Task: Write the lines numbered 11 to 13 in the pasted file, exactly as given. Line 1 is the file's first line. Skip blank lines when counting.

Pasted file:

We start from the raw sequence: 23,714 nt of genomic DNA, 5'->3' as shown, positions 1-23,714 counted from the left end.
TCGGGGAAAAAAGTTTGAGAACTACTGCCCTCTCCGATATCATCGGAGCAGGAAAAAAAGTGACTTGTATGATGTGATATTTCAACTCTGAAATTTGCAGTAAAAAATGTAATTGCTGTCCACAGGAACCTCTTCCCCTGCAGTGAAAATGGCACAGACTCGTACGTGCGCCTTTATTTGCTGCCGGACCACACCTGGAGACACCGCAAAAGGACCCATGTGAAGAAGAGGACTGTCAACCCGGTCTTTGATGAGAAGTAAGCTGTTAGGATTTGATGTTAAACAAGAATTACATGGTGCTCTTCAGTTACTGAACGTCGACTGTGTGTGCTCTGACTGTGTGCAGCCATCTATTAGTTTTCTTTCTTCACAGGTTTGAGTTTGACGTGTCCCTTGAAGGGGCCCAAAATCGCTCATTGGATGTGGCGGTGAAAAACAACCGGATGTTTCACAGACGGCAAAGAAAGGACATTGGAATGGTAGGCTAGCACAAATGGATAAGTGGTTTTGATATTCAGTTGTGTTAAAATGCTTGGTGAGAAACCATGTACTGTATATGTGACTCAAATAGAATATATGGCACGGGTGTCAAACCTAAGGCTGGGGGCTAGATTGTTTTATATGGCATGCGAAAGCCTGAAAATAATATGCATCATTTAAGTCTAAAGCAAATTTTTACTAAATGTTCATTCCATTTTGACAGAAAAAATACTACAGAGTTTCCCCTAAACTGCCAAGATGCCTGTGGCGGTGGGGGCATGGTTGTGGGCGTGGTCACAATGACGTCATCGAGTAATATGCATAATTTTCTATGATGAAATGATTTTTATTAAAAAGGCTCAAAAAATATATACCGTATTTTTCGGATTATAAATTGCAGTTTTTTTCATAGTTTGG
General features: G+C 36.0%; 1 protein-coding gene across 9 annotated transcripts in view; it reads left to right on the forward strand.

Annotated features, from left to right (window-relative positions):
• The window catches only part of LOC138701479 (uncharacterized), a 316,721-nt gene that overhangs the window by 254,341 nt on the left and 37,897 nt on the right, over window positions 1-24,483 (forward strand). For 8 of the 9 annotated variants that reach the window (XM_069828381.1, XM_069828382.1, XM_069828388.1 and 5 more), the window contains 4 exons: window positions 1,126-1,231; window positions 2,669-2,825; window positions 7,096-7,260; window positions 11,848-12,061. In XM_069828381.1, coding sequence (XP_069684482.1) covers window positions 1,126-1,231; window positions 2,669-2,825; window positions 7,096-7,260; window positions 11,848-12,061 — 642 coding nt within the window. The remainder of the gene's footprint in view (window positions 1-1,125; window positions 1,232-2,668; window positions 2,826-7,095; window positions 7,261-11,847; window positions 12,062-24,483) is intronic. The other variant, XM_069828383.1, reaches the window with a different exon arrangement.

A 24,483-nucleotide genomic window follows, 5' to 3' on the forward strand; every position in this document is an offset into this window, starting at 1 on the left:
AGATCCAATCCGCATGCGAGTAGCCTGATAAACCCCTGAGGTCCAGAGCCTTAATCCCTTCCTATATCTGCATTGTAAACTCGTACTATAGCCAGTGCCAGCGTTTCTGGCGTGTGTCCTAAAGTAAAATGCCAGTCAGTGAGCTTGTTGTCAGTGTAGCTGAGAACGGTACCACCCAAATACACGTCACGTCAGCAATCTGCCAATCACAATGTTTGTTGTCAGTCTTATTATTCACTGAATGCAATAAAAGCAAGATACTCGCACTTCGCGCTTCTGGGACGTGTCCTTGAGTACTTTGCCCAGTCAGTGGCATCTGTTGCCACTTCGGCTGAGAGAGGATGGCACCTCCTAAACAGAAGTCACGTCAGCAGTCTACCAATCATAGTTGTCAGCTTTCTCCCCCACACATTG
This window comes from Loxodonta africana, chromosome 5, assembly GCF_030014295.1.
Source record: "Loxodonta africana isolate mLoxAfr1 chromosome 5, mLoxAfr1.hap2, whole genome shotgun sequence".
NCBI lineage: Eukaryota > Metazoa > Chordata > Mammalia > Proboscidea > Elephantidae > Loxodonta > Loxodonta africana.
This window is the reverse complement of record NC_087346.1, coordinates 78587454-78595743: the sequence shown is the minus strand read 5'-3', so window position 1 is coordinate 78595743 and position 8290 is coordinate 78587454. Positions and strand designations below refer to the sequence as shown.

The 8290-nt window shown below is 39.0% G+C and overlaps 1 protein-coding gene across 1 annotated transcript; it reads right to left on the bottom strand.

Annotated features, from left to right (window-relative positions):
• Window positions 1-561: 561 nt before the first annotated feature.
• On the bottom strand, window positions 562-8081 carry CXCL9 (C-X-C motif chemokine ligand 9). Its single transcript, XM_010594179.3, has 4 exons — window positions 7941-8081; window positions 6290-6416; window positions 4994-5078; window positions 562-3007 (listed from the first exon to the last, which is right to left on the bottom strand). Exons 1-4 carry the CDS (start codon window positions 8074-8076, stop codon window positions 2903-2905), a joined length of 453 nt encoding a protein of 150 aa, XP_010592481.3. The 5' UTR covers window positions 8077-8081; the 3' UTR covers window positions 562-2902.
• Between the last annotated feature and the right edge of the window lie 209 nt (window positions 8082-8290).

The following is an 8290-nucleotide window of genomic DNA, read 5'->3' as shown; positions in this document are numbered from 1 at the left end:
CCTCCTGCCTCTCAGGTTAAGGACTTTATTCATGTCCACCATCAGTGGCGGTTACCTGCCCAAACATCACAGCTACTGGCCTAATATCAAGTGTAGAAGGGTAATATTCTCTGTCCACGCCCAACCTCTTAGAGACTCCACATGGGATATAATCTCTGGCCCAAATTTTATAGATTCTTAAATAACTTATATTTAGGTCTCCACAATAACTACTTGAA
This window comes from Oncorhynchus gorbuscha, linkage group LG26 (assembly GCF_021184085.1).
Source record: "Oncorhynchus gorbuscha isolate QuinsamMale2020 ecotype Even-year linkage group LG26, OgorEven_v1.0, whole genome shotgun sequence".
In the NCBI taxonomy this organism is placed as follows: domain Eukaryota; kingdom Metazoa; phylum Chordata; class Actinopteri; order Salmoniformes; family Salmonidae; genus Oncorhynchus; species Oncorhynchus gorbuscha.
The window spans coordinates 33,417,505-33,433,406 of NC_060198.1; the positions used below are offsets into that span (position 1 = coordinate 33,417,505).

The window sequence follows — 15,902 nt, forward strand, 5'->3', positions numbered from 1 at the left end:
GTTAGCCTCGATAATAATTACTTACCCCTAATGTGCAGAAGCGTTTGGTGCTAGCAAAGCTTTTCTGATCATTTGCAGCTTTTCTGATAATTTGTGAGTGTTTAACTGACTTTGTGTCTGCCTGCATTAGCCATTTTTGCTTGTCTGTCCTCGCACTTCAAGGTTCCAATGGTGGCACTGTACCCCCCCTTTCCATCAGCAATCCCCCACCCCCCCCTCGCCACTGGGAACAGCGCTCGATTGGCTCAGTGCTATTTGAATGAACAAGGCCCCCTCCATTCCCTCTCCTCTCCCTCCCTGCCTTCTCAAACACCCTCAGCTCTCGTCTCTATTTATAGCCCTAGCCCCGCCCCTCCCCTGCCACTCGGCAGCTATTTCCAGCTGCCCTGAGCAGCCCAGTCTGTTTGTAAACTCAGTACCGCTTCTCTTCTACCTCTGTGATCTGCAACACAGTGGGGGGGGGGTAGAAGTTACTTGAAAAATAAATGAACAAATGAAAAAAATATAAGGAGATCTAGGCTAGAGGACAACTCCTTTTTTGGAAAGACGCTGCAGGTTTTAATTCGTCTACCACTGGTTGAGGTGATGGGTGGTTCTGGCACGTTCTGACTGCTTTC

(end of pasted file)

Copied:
This window is the reverse complement of record NC_087346.1, coordinates 78587454-78595743: the sequence shown is the minus strand read 5'-3', so window position 1 is coordinate 78595743 and position 8290 is coordinate 78587454. Positions and strand designations below refer to the sequence as shown.

The 8290-nt window shown below is 39.0% G+C and overlaps 1 protein-coding gene across 1 annotated transcript; it reads right to left on the bottom strand.

Annotated features, from left to right (window-relative positions):